Hello Fellow Citizens of Norwood,
The Town of Norwood’s fiscal year ends June 30th. This is a time to evaluate where we are financially as a town. It is also a time to implement the plan that guides us into the future.
I am pleased to share with you that all of our departments (water, sewer, police, administration, etc.,) ended within budget. I would like to thank Police Chief James Wilson, Public Works Director Mike Thompson and every employee for their assistance with this, and you as citizens for being good stewards of our community property. Norwoodians should and do take pride in their town and it shows.
While we have made strides in building our reserve funds and pricing our services to responsibly operate and maintain a town, there is a long way to go. The State of North Carolina required that we raise our water and sewer rates several years ago. This systematic price increase makes steps each year in getting closer to the break-even point where we as a town need to be.
Norwood had promised the state to implement these price increases as part of a low/no interest loan to repair our wastewater treatment plant which was in such a state of neglect that we had many sewer spills which can be a health hazard and has cost Norwood dearly in fines over the years.
Though it was not an easy decision, Norwood Town Council made the correct choice to do what was imperative for the Town of Norwood, to keep its promise to the state and to adjust its rates to cover the cost of providing high quality water and a safe, effective sewer system. As promised as a result of the water rate study around 2017, the water rate will increase the 15% that was in place several years ago, in order to cover costs for this necessity.
As an example of this increase, if your water bill is the minimum amount (which will be $25.01) your water bill will increase by only $3.26. The same amount that your sewer rate will increase. Put in perspective, if you are a minimum, base rate customer you receive one gallon of good, tested (our water has stricter quality standards than the bottled water that is priced scores higher in stores), treated, water delivered in your home, with the turn of a knob for 2.5 cents!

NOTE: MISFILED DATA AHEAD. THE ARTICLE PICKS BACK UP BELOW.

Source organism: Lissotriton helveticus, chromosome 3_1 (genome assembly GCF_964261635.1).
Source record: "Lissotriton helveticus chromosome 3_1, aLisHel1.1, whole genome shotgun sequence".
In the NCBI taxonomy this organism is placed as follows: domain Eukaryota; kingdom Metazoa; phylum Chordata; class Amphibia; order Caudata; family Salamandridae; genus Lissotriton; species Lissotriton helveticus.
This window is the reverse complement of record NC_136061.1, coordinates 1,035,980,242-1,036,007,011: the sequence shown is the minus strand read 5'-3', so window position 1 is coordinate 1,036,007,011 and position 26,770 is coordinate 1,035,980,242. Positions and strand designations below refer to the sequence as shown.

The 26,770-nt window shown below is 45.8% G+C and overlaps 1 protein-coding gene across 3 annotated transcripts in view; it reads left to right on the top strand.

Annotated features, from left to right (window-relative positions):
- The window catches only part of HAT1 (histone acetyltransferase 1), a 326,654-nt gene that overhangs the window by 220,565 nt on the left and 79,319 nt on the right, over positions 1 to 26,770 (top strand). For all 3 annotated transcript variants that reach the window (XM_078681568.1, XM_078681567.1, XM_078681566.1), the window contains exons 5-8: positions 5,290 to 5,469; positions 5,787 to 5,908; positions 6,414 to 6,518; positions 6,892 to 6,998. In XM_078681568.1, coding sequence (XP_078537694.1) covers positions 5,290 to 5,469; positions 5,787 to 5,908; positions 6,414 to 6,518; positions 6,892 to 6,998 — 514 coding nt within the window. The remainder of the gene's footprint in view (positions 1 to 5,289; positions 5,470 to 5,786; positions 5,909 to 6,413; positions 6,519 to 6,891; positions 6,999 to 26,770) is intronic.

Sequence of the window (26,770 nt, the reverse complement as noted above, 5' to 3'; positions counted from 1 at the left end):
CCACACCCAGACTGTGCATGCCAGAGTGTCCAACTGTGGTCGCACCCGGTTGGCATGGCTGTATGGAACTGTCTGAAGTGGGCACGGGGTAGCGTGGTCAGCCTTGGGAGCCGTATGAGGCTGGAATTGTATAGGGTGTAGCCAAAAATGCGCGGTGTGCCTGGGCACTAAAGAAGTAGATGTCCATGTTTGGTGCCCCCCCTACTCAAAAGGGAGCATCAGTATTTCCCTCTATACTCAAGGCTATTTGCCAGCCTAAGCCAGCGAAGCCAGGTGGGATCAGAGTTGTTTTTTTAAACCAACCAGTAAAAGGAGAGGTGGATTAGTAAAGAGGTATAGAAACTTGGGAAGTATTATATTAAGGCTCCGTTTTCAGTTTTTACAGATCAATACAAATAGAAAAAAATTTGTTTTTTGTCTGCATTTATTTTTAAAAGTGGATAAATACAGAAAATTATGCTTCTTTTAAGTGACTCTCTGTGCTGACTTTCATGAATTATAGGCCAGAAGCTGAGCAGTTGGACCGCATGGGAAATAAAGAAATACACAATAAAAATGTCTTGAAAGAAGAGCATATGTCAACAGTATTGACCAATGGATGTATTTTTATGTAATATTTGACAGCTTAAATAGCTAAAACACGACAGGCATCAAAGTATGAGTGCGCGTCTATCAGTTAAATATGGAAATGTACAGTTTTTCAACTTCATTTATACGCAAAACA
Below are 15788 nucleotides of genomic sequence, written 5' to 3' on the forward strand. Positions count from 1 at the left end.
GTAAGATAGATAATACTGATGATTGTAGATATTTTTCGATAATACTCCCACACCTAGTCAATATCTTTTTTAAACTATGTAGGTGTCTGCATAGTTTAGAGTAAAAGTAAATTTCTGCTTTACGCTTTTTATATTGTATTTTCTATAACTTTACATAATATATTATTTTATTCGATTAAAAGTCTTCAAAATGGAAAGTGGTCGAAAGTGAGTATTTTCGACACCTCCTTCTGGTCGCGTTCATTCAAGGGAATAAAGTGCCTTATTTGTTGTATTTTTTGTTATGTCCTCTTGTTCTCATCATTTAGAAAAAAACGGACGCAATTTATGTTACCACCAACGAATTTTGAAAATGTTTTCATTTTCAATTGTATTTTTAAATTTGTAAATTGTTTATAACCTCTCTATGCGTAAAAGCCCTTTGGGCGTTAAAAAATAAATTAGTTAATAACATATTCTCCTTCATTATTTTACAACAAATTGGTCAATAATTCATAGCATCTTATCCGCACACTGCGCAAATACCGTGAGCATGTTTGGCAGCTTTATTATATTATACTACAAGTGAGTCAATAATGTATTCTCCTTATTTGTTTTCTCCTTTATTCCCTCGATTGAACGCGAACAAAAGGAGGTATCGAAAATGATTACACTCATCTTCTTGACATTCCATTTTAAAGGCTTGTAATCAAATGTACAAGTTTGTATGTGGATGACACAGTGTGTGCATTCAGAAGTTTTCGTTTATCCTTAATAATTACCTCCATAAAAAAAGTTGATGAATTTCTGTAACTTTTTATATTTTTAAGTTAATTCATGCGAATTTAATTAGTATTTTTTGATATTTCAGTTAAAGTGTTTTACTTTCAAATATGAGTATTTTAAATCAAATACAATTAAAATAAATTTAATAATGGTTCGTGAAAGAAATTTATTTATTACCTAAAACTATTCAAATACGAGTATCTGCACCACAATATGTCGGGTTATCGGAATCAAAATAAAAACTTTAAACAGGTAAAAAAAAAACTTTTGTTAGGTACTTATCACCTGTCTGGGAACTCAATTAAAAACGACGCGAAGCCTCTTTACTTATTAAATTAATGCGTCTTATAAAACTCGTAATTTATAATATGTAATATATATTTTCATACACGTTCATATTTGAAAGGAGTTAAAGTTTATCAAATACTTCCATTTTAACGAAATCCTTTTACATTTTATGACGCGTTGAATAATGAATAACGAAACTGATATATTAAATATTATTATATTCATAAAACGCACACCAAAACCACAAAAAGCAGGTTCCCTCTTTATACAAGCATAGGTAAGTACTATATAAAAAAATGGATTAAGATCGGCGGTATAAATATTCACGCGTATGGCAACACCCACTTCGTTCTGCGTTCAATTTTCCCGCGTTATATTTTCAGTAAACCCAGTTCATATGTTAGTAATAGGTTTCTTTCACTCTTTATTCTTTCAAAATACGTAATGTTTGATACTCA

Another area where we had to increase our charge for a service is garbage removal. There has been no price adjustment in recent History from the town while our price to provide that service has been naturally rising.
Norwood is charged $10. 52 per residential cart per month and $12.93 per commercial cart to service the garbage removal. While this is a competitive market rate for garbage service, Norwood is only charging $4 per month for residential cart service and $6.25 for commercial cart service. Norwood also provides extensive additional services: limb, leaf, bulk items, and so on add up to an annual Sanitation Budget of $494,900 while our $4 per cart and $6.25 per cart for commercial per month only provide $55,000 in revenue to offset the cost.
Therefore, duty, fiscal responsibility, and common sense dictates the increase in the residential garbage cart fee to $11.00 per month and $14 per cart for residential cart service. Norwood Government budgets the same as all other municipalities in North Carolina, revenue neutral. What this means is that Norwood is not budgeting to make a profit, Norwood is budgeting to cover the costs of providing services, making payments, and meeting its obligations in order that we can continue to serve its citizens.
Norwood government painstakingly reduces every cost we can that leads to more value for you, the citizens. You can do your part to provide maximum value for our tax money. Together we can keep costs low. It takes all of us.
Some things you can do to help keep all of our town taxes, fees, and rates low are to bag your leaves in strong plastic bags. If items are permissible and fit in your garbage cart, place them there. It will reduce a costly trip the town would have to make to remove it should you place them by the road. You can also place bagged leaves in your garbage cart. Again, this reduces the number of costly trips the town would make to remove it.
In my eleven months here, we have made great strides to getting Norwood fiscally sound. We have reduced the amount we have to borrow from our modest cash reserves by 15% compared to last year. I ask you to take pride in the fact that we are growing fiscally stronger. I ask for your help in continuing this winning. We can do it together.
Scott Howard MBA, ICMA